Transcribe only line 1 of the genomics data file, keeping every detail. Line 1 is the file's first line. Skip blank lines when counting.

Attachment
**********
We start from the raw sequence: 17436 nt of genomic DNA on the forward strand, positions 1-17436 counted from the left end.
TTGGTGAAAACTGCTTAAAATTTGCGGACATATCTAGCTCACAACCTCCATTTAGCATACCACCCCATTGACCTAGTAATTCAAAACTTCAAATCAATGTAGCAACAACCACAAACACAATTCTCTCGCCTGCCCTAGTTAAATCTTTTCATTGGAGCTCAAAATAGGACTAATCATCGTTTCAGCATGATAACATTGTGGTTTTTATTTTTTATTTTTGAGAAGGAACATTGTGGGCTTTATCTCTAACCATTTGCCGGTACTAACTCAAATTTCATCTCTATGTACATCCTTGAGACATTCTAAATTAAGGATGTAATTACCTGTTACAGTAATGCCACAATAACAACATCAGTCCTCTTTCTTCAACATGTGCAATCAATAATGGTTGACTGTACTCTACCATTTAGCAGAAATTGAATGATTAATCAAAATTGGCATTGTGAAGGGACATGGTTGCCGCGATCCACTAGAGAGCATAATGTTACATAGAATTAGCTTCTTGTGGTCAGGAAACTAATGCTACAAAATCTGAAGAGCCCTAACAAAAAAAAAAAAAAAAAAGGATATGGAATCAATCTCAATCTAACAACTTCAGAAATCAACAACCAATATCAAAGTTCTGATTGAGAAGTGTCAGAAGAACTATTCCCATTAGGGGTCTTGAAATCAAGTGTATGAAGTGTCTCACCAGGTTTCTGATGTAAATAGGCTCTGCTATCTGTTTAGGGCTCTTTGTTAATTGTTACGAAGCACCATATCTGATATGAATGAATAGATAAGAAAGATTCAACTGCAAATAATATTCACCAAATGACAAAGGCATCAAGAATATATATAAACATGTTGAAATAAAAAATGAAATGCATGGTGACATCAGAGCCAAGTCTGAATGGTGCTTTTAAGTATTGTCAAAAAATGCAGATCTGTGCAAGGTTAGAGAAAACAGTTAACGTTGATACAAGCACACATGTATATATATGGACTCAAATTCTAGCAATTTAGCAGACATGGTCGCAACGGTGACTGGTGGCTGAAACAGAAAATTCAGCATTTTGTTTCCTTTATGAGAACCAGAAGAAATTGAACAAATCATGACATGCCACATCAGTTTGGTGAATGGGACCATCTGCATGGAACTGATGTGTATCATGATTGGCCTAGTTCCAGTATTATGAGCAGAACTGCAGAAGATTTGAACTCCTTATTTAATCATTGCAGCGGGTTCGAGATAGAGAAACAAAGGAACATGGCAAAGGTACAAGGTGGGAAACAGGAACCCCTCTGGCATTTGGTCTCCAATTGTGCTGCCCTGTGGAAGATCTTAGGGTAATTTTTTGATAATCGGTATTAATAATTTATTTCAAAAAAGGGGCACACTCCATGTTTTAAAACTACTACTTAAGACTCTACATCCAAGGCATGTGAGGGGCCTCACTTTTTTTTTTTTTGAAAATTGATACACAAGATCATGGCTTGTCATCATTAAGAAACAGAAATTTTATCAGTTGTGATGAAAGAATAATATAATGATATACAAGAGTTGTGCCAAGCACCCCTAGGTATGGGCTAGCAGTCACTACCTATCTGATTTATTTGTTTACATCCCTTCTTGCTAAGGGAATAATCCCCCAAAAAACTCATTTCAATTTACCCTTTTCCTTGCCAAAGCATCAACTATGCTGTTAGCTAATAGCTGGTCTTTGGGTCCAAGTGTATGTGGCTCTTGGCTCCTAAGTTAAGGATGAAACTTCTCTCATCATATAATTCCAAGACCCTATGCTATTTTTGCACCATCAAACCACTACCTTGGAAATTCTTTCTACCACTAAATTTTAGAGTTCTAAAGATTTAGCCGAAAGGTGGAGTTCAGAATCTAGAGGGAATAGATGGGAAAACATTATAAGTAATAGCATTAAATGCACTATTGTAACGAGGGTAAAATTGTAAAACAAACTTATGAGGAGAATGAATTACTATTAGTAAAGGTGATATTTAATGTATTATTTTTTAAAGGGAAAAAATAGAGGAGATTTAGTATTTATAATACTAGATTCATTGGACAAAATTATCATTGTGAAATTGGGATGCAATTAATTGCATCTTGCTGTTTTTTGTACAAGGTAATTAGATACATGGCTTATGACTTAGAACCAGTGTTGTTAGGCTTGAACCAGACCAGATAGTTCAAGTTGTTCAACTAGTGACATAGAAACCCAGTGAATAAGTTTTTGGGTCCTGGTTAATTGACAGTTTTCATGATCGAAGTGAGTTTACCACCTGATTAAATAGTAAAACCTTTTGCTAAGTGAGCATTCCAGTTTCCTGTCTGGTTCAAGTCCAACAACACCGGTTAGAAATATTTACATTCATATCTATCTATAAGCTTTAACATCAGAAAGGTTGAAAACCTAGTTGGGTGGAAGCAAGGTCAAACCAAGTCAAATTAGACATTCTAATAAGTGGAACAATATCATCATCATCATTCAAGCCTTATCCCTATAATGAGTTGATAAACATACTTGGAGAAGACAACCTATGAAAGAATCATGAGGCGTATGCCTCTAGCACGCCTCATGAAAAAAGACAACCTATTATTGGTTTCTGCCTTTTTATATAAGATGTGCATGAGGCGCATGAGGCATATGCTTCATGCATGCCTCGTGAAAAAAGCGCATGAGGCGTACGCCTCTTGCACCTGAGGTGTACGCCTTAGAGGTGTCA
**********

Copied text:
We start from the raw sequence: 17436 nt of genomic DNA on the forward strand, positions 1-17436 counted from the left end.